• Richard Murff

Let the Races Begin

Dispatch from the North Americans

Murff - seen here watching victory fade on the horizon

It was seven seconds of all out run. We’d nailed the start in the first race of the Lightning National Championships, we were sailing high, in clean air and had that glorious feeling of being sucked up the course. This is important, because unlike NASCAR or horse racing, the start in a sail race is half the battle, probably more. Definitely more if you are running a short course. This was Lake Erie on the Port of Cleveland though (it really is a great lake) so this was a long, broad course. Certainly longer than seven seconds.


That was about the time when we heard the metallic snap and the jib – that small, front sail – come loose. The jib halyard – essentially a line that runs from the top of the jib, down the center of the mast to the front man so the sail can be raised or lowered - had snapped. We lost tension, and in sailing, that means speed. If you’ve never had the pleasure, a new suit of sales is a crispy thing to unfurl and the breeze in a way that makes sailor feel all googly. In 15 mph winds, without halyard to keep the tension, a never-been-sailed jib especially for the NAs, sounds like a 65-foot tall middle-schooler with a mouthful of potato chips munching in your ear. All of which was quite a lot of noise for what is supposed to be a fairly quiet sport.


And like that, our glorious seven seconds was over: Can’t race without a jib. The front man climbed onto the hull and lashed the flapping sail down and we limped back to the Edgewater Yacht Club.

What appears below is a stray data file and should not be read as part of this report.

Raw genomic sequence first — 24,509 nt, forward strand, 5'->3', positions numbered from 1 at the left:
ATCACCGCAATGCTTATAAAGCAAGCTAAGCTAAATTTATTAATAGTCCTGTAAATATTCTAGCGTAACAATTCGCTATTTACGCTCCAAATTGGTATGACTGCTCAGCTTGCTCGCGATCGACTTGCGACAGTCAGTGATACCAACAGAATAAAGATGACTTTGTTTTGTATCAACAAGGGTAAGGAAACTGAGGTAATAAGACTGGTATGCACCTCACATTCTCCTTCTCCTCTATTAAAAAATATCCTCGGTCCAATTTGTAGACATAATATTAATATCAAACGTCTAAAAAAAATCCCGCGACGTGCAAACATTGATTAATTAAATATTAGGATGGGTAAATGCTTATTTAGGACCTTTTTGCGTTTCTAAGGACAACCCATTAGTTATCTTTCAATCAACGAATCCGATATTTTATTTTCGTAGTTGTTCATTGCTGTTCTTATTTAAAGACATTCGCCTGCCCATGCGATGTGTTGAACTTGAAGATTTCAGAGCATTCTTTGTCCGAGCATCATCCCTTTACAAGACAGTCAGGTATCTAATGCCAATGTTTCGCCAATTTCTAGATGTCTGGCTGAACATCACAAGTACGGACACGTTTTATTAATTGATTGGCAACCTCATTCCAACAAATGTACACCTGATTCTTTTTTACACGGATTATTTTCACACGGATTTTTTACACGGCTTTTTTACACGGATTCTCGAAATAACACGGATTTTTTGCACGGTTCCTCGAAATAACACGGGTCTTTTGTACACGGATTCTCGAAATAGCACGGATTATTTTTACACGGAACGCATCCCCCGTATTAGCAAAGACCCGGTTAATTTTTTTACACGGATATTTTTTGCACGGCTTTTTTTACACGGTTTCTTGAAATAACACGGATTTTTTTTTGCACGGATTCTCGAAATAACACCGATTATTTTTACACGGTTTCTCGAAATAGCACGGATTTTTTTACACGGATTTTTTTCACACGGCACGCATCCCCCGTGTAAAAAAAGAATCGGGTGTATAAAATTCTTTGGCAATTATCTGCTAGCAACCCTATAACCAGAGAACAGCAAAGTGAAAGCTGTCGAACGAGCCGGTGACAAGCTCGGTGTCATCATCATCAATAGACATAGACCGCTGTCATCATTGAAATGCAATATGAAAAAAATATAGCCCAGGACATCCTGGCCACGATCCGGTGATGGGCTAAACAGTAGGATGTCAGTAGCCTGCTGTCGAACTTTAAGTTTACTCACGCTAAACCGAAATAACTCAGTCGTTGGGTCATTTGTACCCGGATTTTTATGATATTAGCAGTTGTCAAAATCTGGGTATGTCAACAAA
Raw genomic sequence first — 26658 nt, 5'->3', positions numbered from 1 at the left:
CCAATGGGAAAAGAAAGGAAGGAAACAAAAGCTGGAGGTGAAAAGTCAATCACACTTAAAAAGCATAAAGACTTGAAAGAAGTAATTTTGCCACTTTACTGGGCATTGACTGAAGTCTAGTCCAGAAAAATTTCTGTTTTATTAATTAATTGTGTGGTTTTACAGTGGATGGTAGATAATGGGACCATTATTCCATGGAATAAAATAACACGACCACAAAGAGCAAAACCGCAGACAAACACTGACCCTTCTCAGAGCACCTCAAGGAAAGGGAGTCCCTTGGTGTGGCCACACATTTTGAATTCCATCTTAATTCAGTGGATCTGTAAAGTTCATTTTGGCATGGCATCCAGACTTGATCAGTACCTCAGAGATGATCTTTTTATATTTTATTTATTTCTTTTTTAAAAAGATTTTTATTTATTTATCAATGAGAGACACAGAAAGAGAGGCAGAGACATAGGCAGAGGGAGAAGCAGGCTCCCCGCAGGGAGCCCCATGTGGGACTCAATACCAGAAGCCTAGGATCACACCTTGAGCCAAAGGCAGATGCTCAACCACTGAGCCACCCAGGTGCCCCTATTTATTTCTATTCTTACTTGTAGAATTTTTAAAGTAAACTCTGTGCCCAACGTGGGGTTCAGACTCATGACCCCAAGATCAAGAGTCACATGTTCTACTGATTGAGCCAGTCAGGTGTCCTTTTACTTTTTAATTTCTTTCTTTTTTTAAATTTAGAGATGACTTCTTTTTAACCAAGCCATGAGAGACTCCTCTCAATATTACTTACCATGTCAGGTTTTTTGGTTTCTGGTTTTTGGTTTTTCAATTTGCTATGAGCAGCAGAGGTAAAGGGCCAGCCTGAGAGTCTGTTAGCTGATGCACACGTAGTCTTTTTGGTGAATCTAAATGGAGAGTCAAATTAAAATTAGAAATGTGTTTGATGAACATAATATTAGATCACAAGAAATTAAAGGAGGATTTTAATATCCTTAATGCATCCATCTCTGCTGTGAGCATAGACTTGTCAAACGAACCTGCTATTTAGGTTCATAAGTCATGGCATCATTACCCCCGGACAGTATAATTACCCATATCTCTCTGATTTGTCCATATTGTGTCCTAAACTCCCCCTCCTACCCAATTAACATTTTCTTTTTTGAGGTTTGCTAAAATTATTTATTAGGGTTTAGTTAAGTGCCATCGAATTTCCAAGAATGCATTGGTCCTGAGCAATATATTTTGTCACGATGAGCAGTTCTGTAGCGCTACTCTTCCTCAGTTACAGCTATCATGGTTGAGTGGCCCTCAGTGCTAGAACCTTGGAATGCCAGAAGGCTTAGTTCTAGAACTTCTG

On the slow, brutal ride back, the extent of the problem unfolded. While we had a spare halyard for the mail sail, we did not have a spare for the jib. So, we had to acquire one before we could replace the other. Manufactures tend to have reps at these events for just this sort of thing and Tom Allan of Allan Boat Works was there. But Tommy is a championship sailor, and was currently zipping around lake Erie with a fully functioning jib halyard wrecking the competition, so he isn’t going to be back on land until after the second race to set us right.


The best-case scenario at that point, was that we’d have to sit out two races. Scores are calculated with throwing everyone’s low score out, so on DNF won’t kill you. The best that we could do would be two DNF’s which is an enormous deficit to start a regatta, especially in competition this stiff.


And Tom did set us right that afternoon. We got the repairs made, the mast back up in the air, and the boat rigged. An older national level sailor, Bill Buckles, came by to tell us that at least he was beating someone and invited us for a drink. Understand that Bill’s regatta blender looks like an industrial garbage can and a propeller in the bottom. I’m told that a few years back he plugged it in at a regatta and the lights of the yacht club temporarily dimmed.